Carnegie Longlist 2016 · Carnegie Nominations 2016 · Carnegie Shortlist 2016

The Ghosts of Heaven by Marcus Sedgwick

‘The Ghosts of Heaven’ has been split into four parts and can be read in any order. The first story is following a girl in pre-historic times; the second is about a young woman called Anna who is accused of witchcraft in the 1630’s; the third is the story of a therapist working at an asylum in New York in the 1920’s and the fourth is set in the future and follows the journey of a man travelling through space to find the New Earth and is only woken up every 10 years to maintain the ship. I started with the second story and carried on reading it three, four and finally back to one. I only started on the second part because the first story was written in a free verse style which takes me a little bit longer to get in to.

Having previously read Sedgwick’s Midwinterblood, which is written in a similar style of different interlocking stories, I had high expectations of the quality of writing. Sedgwick has a beautiful way of writing in which you are sucked straight into the story and he can develop characters in a short space of time which is of course necessary with this style of book.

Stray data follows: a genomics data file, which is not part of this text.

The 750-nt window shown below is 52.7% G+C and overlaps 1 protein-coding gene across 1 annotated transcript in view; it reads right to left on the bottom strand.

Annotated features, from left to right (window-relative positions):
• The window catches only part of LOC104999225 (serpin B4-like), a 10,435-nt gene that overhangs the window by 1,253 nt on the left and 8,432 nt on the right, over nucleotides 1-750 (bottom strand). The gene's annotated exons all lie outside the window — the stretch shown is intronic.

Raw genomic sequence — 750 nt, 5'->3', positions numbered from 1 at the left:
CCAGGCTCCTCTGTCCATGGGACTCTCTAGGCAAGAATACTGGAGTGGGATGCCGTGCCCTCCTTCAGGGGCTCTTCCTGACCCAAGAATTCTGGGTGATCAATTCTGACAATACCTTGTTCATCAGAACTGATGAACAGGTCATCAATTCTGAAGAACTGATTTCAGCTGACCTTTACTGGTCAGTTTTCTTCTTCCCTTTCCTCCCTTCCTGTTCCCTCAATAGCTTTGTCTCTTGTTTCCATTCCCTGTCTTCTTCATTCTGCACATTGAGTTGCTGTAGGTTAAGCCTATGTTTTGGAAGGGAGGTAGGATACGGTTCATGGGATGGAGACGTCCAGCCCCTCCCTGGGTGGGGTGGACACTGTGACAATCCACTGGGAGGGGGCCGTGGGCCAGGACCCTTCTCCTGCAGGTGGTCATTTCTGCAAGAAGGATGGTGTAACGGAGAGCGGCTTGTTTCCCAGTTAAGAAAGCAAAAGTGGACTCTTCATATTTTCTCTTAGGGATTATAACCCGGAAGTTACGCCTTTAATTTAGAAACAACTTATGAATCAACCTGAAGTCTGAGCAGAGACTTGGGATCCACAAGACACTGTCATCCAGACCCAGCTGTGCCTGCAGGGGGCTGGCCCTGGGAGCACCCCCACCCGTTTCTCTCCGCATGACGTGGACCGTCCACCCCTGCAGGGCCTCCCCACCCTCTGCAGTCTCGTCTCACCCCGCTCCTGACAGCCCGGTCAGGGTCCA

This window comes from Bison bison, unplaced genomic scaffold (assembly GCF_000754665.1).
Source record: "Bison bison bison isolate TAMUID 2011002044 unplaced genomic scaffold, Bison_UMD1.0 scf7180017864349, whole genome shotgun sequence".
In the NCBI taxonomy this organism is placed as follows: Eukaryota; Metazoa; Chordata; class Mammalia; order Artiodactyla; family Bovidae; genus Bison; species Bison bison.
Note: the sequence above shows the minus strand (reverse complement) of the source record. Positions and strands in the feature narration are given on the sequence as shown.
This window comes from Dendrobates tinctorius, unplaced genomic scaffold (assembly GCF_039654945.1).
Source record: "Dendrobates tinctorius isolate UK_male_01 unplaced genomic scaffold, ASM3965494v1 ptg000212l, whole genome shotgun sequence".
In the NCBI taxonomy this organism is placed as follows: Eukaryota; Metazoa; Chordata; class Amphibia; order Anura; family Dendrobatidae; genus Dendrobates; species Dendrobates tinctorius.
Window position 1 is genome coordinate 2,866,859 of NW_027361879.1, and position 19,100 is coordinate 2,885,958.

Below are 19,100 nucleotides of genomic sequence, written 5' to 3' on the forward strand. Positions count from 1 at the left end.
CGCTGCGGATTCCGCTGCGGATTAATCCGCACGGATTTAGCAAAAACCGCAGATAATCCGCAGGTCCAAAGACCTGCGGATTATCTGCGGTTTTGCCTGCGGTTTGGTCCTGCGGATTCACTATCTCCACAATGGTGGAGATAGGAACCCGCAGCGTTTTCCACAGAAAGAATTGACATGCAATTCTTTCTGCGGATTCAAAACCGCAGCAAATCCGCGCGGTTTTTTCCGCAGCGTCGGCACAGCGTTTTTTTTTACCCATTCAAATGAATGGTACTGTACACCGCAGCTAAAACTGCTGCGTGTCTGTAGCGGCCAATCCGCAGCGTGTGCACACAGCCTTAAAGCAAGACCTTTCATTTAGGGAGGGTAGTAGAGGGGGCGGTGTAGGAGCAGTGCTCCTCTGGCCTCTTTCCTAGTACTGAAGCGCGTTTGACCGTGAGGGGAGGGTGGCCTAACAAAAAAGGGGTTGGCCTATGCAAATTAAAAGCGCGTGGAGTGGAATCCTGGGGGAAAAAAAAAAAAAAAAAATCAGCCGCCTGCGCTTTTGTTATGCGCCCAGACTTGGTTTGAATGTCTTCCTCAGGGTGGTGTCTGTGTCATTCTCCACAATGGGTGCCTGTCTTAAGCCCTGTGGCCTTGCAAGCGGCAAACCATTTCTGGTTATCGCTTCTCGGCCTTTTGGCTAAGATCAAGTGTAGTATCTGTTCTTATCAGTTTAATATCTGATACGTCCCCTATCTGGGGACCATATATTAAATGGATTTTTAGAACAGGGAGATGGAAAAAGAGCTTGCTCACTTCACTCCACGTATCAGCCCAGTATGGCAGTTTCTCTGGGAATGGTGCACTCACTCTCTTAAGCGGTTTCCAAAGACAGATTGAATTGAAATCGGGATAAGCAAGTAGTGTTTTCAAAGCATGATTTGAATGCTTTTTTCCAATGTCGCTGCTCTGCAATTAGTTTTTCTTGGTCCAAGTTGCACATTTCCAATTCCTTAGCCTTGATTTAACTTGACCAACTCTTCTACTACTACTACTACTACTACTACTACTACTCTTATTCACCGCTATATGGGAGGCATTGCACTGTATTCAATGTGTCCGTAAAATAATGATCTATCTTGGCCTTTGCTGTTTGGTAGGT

I’m really looking forward to discussing this book during our Carnegie Greenaway lunch this year. I’m intrigued to find out what other people thought, especially the significance of the spiral and whether reading it in a different order changed its meaning in any way.

I think in the end I loved each story based on its own merit but was left a little bit confused about how they all linked together and will definitely be reading it again before the discussions. I’m hoping this is one of those books which merits from being read at least a couple of times, the more you read it the more ideas and links you will pick up on.

Reviewed by Jodie


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